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  • Poster presentation
  • Open Access

Mild hypoglycemia is independently associated with increased mortality in the critically ill

  • 1,
  • 2,
  • 2,
  • 2,
  • 3,
  • 4,
  • 5 and
  • 5
Critical Care201115 (Suppl 1) :P397

https://doi.org/10.1186/cc9817

  • Published:

Keywords

  • Blood Glucose Level
  • Hypoglycemia
  • Hospital Mortality
  • Insulin Therapy
  • Diagnostic Category

Introduction

Severe hypoglycemia (blood glucose level (BGL) <40 mg/dl) is independently associated with an increased risk of mortality in critically ill patients. The impact of milder hypoglycemia (BGL <70 mg/dl) on outcome is less clear.

Methods

Prospectively collected data from two observational cohorts in the USA and in the Netherlands and from the prospective GLUCONTROL trial were analyzed. Hospital mortality was the primary endpoint.

Results

We analyzed data from 3,262 patients admitted to Stamford Hospital (ST), 2,063 patients admitted to three institutions in the Netherlands (NL; loose glycemic protocol (L, n = 1,098) and strict glycemic protocol (S, n = 965)) and 914 patients who participated in the GLUCONTROL trial (GL; control arm (C, n = 460) and intensive insulin therapy arm (IIT, n = 454)). The percentage of patients with hypoglycemia varied widely among the different cohorts. Patients with hypoglycemia experienced higher mortality than did those without hypoglycemia within each subgroup (P < 0.0001 for all comparisons), even after stratification by severity of illness or diabetic status. Multivariable logistic regression analysis revealed that hypoglycemia had a greater impact on the mortality of surgical patients than of medical patients. The impact of hypoglycemia on mortality occurred independently of mean glucose level during ICU stay or glycemic variability.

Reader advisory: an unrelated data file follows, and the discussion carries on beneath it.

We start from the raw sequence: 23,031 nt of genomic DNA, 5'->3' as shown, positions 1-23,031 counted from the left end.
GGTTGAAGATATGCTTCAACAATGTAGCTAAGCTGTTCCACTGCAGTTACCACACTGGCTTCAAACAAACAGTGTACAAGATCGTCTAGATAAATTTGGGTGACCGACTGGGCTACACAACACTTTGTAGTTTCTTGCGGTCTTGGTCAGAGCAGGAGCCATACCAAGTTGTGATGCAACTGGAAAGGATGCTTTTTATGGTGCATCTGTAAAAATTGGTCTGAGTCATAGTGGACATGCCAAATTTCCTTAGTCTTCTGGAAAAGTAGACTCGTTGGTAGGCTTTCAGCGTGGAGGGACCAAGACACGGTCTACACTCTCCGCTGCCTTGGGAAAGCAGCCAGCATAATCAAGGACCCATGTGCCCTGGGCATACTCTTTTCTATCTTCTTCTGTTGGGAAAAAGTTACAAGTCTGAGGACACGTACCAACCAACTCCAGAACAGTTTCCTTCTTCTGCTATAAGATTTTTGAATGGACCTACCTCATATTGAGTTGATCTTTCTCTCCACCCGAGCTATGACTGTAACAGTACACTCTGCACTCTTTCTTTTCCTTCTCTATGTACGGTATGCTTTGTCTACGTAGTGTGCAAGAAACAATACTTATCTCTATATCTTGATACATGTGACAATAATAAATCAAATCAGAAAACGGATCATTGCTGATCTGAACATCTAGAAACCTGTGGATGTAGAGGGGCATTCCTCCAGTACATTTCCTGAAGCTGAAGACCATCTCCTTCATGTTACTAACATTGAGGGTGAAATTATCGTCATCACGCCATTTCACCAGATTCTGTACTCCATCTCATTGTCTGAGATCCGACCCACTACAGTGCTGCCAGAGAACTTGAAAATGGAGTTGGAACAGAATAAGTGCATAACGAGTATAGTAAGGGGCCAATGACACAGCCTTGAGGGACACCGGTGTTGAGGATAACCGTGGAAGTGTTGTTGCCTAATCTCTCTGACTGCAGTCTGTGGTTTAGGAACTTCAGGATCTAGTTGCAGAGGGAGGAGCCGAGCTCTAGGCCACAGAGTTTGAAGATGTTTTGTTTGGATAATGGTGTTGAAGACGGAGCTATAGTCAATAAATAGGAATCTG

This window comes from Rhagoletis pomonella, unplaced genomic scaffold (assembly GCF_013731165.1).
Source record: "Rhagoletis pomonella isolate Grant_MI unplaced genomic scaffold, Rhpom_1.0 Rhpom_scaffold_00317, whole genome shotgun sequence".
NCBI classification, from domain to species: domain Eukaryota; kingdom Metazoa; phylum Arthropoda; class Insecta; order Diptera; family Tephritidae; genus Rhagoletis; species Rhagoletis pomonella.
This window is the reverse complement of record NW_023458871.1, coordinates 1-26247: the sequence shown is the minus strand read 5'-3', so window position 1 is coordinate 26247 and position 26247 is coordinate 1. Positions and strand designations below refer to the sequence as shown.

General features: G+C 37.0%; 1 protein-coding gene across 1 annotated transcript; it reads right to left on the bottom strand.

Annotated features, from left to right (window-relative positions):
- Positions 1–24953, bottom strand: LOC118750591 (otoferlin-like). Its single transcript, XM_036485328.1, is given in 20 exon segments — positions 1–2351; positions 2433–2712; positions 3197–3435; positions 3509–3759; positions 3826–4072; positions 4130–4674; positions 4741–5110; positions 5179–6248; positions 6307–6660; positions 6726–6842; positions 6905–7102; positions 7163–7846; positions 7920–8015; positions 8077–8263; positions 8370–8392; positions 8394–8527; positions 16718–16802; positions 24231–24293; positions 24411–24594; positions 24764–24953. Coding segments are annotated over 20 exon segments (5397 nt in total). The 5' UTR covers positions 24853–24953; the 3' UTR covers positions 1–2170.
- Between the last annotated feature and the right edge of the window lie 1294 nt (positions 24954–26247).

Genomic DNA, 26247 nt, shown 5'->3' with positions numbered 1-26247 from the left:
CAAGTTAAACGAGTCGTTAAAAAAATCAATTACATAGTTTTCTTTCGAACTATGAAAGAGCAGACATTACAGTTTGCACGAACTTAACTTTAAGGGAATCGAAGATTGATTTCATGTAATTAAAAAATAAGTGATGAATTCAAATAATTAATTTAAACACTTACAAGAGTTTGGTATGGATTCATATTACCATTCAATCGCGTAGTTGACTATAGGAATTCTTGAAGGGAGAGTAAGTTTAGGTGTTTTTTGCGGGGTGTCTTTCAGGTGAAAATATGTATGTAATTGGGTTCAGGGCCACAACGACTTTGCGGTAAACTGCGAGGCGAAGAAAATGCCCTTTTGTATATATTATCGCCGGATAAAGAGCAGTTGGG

Conclusions

Even a single episode of mild hypoglycemia was associated with a significantly increased risk of mortality in heterogeneous cohorts of critically ill patients, independently of severity of illness, diabetic status, diagnostic category and glycemic variability.

Authors’ Affiliations

(1)
Stamford Hospital, Stamford, CT, USA
(2)
Academic Medical Center, Amsterdam, the Netherlands
(3)
Tergooi Hospitals, Blaricum, the Netherlands
(4)
Medical Center Haaglanden, The Hague, the Netherlands
(5)
Erasme University Hospital, Brussels, Belgium

Copyright

© Krinsley et al. 2011

This article is published under license to BioMed Central Ltd. This is an Open Access article distributed under the terms of the Creative Commons Attribution License (http://creativecommons.org/licenses/by/2.0), which permits unrestricted use, distribution, and reproduction in any medium, provided the original work is properly cited.

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